Today, for about the fifth time, I was told I need to read The Hunger Games. I’m told it’s a YA (young adult) series set in a dystopian post-apocalyptic North America where there’s a Running Man-esque TV show. I don’t know much more than that, and that these characters have some bizarre names that will probably be making their way into the 2015 – 2020 lists of top baby names. Oh, and that there was some controversy about a movie tie-in nail polish. Sometimes I feel like I get my information by playing jacks.
At any rate, I’ll get around to reading it, I will. I haven’t already simply because it’s still pretty expensive for Kindle and I’m cheap. But it got me thinking about YA fiction.
One of my favorite quotes comes from the movie You’ve Got Mail, of all places:
“When you read a book as a child, it becomes a part of your identity in a way that no other reading in your whole life does.”
Because really, it’s true. It’s the same as when I write my Movies That Molded a Geek series, or why we freak out when we see some toy we played with: all those moments, they shaped our imagination, our expectations. They shaped us.
If you’d met me at six, or eight, or eleven, probably my most defining characteristic was that I was a bookworm. I read everything I could get my hands on – a combination of hand-me-downs from my parents (sf, Asimov), my mother (Agatha Christie), and my many sisters (Sweet Valley, LJ Smith… any teen novel from the 70s to the 90s).
Now, the vast majority of stuff I read was aimed at a very specific age group and I left it behind by necessity. There’s not much place in the adult world for Betty Ren Wright or The Babysitters Club. As such, even though these novels had absolutely huge markets, when you catch a reference to one of these it’s like running into your best friend from elementary school. This is at least partly why I’ll happily watch The Secret Circle every week.
Sometimes I wonder what it might have been like to have been really into comics as a kid – to have some property that continues well into adulthood, to have countless movies made. Comics fans have Iron Man and the X-Men franchise. I got The Babysitters Club film that was a huge disappointment even for a twelve-year-old.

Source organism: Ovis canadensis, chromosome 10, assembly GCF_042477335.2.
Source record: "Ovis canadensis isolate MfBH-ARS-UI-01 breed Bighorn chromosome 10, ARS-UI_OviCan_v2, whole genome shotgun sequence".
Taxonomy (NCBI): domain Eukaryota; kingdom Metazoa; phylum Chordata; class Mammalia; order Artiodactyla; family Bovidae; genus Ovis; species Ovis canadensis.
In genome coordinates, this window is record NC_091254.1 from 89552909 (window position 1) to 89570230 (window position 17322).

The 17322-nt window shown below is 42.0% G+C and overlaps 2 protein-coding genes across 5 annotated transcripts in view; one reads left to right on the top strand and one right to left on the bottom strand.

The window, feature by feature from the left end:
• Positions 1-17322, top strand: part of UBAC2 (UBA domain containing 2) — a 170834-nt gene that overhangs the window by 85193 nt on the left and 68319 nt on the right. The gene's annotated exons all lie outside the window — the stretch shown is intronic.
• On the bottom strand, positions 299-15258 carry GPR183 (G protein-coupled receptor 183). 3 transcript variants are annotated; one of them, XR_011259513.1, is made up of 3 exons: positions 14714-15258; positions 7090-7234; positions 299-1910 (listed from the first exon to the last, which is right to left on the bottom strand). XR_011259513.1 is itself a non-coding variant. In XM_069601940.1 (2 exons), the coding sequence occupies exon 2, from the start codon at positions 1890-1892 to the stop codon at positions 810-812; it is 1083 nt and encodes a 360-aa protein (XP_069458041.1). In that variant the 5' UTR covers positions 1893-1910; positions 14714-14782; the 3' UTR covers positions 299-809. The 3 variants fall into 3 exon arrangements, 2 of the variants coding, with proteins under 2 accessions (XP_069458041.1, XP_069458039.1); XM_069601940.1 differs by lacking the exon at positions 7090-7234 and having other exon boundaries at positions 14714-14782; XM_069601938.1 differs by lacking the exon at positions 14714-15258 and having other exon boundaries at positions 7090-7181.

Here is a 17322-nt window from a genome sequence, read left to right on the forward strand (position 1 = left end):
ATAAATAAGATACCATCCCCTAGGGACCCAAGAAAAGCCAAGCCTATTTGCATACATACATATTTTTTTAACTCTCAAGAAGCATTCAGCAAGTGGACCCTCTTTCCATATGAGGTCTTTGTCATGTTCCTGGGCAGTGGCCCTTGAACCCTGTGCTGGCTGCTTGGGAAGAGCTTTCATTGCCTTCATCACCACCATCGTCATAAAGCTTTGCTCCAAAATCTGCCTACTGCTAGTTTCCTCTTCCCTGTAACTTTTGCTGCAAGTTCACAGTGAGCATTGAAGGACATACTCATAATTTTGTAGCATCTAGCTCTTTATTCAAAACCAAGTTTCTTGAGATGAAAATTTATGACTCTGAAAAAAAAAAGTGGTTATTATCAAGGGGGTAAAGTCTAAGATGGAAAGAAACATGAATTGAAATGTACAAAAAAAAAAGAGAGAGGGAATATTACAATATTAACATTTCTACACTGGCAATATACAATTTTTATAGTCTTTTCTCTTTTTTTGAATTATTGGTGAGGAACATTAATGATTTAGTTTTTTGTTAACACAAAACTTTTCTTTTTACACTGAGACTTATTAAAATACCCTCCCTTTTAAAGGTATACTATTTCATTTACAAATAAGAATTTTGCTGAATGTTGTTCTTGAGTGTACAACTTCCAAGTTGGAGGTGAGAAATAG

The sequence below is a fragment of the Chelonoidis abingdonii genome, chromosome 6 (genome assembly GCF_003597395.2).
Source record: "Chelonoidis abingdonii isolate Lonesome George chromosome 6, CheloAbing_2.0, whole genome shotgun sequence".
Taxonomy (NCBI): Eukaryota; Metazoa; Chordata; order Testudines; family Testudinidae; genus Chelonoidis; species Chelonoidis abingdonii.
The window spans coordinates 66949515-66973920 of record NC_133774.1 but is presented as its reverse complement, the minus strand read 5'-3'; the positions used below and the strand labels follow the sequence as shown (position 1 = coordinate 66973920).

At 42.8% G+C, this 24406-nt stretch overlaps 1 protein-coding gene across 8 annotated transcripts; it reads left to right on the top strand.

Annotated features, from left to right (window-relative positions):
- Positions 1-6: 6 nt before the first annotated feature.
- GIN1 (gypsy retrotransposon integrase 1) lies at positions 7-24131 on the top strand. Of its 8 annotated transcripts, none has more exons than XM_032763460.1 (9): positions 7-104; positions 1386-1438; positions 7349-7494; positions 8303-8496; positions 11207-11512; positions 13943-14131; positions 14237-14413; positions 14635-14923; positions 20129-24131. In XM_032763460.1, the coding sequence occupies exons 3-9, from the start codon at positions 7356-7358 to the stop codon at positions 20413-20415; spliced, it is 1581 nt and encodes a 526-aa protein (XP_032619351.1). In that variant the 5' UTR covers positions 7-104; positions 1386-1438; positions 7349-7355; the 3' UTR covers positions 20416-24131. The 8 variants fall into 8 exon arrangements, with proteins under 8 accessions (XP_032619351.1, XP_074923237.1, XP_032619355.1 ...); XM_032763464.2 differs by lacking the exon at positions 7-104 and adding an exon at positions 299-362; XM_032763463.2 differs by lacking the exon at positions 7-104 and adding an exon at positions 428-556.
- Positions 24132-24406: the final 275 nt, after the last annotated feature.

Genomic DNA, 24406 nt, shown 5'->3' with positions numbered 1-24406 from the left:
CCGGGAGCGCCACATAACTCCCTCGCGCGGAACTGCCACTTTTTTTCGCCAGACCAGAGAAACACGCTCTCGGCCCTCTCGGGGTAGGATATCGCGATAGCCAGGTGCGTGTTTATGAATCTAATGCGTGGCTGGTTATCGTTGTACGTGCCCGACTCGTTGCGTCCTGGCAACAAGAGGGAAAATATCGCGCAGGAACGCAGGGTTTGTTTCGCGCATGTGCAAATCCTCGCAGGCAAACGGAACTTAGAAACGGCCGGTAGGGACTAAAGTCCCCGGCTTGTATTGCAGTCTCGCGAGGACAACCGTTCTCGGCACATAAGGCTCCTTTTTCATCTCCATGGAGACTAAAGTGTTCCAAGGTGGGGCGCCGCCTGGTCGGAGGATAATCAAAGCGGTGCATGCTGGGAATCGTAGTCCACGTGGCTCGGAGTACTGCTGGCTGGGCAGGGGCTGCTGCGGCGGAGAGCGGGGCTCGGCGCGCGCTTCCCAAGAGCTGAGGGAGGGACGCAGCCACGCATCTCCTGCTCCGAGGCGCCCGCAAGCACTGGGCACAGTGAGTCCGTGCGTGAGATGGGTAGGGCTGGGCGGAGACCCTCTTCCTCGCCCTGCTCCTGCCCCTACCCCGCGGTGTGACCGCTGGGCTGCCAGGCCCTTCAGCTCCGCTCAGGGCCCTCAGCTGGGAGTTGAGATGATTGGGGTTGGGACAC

There’s also the issue of shared experience. When you read “the classics,” chances are you’re reading at least some of the same books as your parents, or people with more than a five-year age difference above or below you. It’s not hard to find someone who’s read Little Women or Tom Sawyer. But when most of what you’ve read is the equivalent of pop culture, you’ve pretty much got your memories and whatever might turn up in secondhand shops. Many of the books I read aren’t in print anymore. They had their moment, and it passed. Granted, it’s not like many of these were very good, but the fact remains that I’ve never met another soul who read the Cheerleader books from the 80s, and I can’t make those little jokes and references even if the details are still burned into my brain.
But that brings me to the state of YA fiction today. Undoubtedly JK Rowling had the biggest hand in reshaping the fiction landscape; granted, I’m semi-convinced that she wrote new classics, but it was the first time in a long time that books geared for kids weren’t just throw-away trash, but good novels worthy of adult attention AND they were widely considered as such.
I have to grit my teeth to admit it, but Twilight kept the momentum going. And it, in turn, renewed interest in other teen and YA series, which led to more adaptations, and so on, and so forth… so that we now have a situation where it’s not uncommon to see an adult perusing the YA shelves for their own reading.
In my opinion, this can only be a good thing. If we’re focused on “novels for all ages” instead of “books for kids/pre-teen girls/adolescent boys,” the overall quality will probably go up. More people of all ages will have read the same novels, which means it’s easier to find common reading ground in conversation instead of resorting to what’s on TV this season. Parents might wind up more in touch with their children.
Or, to put it another way: in a world where options for entertainment are ever-expanding, this might be a way for us all to gain a little common ground.
What about you? What were some of your favorite novels as a child? Do many of them hold up today?